Wearing In/Wearing Out || An Ode to my Pencil Case

For last weeks class we watched the documentary Objectified. In an interview with Bill Moggridge, co-founder of IDEO and inventor of the first laptop (the GRiD Compass laptop), the idea of wearing a product in rather than wearing it out came up. I have mixed feelings on this. The example he used himself was of the GRiD Compass, that the spots where the magnesium shows through the paint make it feel “better”. I love my laptop, a Dell Inspiron Duo.


It has an incredible ability to still amaze people despite the fact the technology is at least 18 months old (I think it was around for about 6 before I got my hands on one November 2011). Even though it’s forced me to buy a second computer to run Adobe CS and SolidWorks, it’s very good at what it does and I wouldn’t swap it for any other. I would, however, swap it for a brand new one of the same. The “dings” Bill Moggridge felt improved the machine, bother me no end. The peeling on the casing, the scratches on the screen, the two missing rubber feet and the lumps missing from that time I dropped it. I hate them.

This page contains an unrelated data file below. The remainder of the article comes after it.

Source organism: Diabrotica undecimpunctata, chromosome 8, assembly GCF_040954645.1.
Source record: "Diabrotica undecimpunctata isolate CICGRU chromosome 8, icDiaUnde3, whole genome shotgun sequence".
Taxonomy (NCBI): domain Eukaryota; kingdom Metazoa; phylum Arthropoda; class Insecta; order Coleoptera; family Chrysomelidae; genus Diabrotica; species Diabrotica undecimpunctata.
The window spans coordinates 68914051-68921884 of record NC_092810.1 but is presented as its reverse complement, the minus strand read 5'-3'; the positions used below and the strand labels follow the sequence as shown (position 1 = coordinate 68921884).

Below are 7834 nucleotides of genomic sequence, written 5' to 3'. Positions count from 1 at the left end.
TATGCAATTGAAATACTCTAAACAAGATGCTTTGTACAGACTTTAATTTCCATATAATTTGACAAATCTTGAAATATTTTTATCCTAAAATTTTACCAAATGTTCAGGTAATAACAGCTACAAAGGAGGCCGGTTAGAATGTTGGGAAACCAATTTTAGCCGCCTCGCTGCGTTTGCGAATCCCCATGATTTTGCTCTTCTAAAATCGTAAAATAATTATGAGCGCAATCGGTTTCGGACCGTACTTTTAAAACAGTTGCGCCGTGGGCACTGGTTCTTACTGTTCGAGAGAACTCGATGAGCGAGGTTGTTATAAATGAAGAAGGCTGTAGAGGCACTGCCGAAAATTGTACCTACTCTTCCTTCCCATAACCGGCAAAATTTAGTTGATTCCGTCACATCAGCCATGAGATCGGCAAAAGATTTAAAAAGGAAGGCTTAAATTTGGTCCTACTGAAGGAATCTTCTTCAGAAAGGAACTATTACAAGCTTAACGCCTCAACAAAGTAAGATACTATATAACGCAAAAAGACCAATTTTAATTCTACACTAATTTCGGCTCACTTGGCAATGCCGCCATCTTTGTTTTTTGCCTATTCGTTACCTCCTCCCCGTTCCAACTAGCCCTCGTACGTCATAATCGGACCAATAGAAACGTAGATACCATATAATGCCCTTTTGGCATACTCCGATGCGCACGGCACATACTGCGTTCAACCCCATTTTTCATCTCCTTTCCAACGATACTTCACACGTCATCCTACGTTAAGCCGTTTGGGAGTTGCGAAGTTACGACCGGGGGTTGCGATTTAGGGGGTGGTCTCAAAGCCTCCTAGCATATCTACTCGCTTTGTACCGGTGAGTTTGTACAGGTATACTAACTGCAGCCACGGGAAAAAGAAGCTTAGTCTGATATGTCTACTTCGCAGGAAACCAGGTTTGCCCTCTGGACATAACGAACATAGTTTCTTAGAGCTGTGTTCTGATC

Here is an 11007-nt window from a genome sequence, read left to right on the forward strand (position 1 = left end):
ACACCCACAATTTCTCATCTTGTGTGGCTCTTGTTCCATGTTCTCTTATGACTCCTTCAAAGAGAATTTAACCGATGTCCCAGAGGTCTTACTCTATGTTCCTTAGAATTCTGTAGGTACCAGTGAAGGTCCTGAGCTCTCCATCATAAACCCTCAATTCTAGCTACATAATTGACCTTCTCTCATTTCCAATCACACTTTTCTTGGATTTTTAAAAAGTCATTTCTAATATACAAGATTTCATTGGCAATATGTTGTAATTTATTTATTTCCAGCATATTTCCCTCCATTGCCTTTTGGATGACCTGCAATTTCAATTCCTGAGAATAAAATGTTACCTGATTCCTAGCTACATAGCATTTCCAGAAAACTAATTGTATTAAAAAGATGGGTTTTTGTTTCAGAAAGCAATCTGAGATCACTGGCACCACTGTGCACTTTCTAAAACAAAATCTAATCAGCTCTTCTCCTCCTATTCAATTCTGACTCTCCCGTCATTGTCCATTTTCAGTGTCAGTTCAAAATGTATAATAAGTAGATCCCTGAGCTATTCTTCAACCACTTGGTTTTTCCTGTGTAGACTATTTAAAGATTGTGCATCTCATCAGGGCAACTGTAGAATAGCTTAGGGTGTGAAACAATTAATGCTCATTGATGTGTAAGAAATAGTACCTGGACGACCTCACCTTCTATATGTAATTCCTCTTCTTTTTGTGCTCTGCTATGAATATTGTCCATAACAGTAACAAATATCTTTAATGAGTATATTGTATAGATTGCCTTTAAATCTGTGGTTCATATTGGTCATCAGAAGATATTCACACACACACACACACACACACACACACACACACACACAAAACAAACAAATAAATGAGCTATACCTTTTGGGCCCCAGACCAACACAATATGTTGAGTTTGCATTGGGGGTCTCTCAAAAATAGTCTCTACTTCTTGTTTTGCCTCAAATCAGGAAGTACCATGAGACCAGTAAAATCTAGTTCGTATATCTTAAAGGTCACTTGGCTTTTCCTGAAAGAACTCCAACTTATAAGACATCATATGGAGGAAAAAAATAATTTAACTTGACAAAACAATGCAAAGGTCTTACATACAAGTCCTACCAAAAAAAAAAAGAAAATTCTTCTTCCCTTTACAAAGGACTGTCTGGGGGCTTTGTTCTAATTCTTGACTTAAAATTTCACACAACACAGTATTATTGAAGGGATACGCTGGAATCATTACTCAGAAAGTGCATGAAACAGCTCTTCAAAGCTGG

I’m not totally opposed to the idea of wearing in though, people of the internet allow me to introduce you to my pencil case.


I bought this case in September 2005, on my first day of secondary school, I’ve never been far from it since. I bought it because I needed a pencil case and this was the one in the shop that didn’t have a football printed on it, I didn’t ache for it for months, weeks or even days like I have done with many things I’ve bought, and I remember thinking at the time that it would do until I found a better one (better meaning blue). Now, nearly 8 years later, it’s stained with years of pens, pencils, and highlighters, stabbed with compasses and screwdrivers and with me at all times (and I mean it’s in my handbag on a night out). It’s seen me through every exam I’ve ever taken, got me into my college of choice and won me an art competition or two to boot. It houses the pens and pencils used in any of the drawings on this site. I am more attached to this battered piece of fluff than I am to most people. When it comes to it’s annual trip to the washing machine, I spend a couple of agonizing hours wondering whether I’ve finally outlived it, whether this will be the time it comes back to me in pieces. But it always survives, and long may it.

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